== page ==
By Eric B. Meyer
Let’s say that you have an employee who suffers from anxiety and stress.
The employee is very religious and her doctor encourages her to attend church on Sundays. Not only does church provide fulfill her spiritually, but it helps to lower both the stress and anxiety and significantly reduce her reliance upon prescription medication.
But, you’ve scheduled this employee to work a Sunday through Thursday schedule. Still, she comes to you and asks for all Sundays off to attend church as an accommodation for her anxiety and stress, which are probably disabilities under the Americans with Disabilities Act.
Question: Do you have to allow her to go to church?
They didn’t have to give Sundays off
All right lawyers, say it with me — it depends.
In the recent case of Atwood v. PCC Structurals, Inc., the employer did not have to accede to the plaintiff’s request to have all Sundays off. But, that’s because the defendant proffered undisputed evidence that regular attendance was an essential function of the job and the plaintiff was the only person available in her department on Sundays.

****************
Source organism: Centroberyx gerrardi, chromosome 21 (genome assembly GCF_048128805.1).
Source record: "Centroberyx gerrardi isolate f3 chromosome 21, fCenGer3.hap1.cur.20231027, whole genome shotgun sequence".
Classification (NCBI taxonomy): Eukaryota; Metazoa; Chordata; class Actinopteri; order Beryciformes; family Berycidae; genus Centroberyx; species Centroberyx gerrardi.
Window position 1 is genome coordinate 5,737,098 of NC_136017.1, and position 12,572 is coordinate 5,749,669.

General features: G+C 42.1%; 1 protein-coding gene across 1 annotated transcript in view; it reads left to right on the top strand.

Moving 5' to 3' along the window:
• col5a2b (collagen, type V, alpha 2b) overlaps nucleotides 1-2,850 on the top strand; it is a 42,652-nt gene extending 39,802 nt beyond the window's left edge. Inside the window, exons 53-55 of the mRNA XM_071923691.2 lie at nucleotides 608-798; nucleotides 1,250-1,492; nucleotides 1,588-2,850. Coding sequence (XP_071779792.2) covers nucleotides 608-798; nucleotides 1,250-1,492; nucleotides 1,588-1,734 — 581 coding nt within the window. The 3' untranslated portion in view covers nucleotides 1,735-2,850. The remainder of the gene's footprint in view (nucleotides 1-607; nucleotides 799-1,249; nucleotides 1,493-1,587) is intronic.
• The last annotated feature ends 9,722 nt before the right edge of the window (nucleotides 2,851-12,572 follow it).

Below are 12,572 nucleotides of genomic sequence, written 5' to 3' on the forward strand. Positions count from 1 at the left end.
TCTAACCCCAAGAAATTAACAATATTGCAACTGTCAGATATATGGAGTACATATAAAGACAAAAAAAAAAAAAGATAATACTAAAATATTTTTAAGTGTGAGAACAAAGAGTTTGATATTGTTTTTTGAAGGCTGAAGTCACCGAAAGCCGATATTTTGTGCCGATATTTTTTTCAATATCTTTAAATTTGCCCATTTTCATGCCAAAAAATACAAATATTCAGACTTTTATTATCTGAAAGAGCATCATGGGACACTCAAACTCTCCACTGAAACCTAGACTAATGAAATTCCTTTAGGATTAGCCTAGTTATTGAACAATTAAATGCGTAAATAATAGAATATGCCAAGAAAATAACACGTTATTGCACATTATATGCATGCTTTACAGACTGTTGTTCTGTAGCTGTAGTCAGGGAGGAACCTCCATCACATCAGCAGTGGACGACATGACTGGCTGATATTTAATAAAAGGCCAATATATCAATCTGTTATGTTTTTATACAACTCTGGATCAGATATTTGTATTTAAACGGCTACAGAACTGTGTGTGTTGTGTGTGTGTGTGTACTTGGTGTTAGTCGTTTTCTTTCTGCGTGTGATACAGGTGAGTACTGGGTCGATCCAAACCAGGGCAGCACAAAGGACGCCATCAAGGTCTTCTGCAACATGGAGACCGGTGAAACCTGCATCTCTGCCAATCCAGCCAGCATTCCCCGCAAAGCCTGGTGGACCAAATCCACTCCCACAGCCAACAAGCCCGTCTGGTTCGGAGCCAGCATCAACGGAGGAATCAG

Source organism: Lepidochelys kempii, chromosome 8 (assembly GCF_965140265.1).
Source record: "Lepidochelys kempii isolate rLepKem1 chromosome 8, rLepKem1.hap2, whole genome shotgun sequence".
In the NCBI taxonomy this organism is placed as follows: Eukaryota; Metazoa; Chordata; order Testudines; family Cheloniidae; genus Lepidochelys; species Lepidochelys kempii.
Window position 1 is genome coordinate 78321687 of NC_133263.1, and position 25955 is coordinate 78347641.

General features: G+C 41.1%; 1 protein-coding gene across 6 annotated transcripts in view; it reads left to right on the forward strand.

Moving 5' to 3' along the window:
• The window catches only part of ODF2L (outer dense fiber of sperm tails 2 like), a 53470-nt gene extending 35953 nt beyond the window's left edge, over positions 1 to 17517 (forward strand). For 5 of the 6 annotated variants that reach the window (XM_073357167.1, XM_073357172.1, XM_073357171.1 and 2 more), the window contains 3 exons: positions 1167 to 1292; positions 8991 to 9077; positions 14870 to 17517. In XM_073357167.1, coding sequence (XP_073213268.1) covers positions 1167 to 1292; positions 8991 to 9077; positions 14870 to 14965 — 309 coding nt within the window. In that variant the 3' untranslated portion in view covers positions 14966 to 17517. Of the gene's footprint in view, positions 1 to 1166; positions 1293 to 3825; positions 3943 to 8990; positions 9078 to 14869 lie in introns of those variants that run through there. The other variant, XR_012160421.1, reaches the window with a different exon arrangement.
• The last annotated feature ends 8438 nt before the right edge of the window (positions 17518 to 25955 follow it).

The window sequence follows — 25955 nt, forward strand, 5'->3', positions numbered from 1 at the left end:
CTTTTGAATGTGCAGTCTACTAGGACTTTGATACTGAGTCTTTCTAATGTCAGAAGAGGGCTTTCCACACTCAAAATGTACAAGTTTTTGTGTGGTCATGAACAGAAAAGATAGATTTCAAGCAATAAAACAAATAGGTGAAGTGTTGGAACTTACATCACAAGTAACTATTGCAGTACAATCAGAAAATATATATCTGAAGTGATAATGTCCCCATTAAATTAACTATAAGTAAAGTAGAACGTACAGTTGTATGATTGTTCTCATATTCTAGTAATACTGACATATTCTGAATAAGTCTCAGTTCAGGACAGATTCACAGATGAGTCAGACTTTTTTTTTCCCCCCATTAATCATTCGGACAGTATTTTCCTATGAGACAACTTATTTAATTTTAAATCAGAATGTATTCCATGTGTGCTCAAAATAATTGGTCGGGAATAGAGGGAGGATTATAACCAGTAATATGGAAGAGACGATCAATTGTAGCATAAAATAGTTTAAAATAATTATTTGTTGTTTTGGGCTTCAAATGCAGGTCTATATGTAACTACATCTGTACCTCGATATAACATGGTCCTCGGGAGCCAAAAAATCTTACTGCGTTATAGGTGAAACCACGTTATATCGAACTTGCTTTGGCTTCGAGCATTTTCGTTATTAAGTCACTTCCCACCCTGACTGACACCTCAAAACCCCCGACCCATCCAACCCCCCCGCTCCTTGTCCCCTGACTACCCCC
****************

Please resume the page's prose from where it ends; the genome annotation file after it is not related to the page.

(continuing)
Further, the plaintiff requested not just a few Sundays off, but all Sundays off. Moreover, the company offered the plaintiff an adjusted schedule so that she could attend both church and work on Sundays. But the plaintiff refused.
Remember, the plaintiff is entitled to a reasonable accommodation, but not necessarily her first choice.
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But then again, it depends.
An interactive dialogue is the key
What if, in your workplace, you can readjust the employee’s work schedule to Monday through Friday without creating undue burden? That would be a reasonable accommodation.
Or, what if the employee has FMLA leave available that she wants to take on Sunday to attend church? Indeed, if the leave is medically necessary and cannot be rescheduled to another day/time, then you will violate the Family and Medical Leave Act (at the very least) by refusing it.
The interactive dialogue is key for employers.
Critically, these accommodation cases require employers to entertain disability accommodation requests in good faith. Therefore, it is important to discuss the various possible accommodations with the employee before deciding what to do. In doing so, this interactive dialogue may not only result in a suitable accommodation, but also avoid a lawsuit.
This was originally published on Eric B. Meyer’s blog, The Employer Handbook.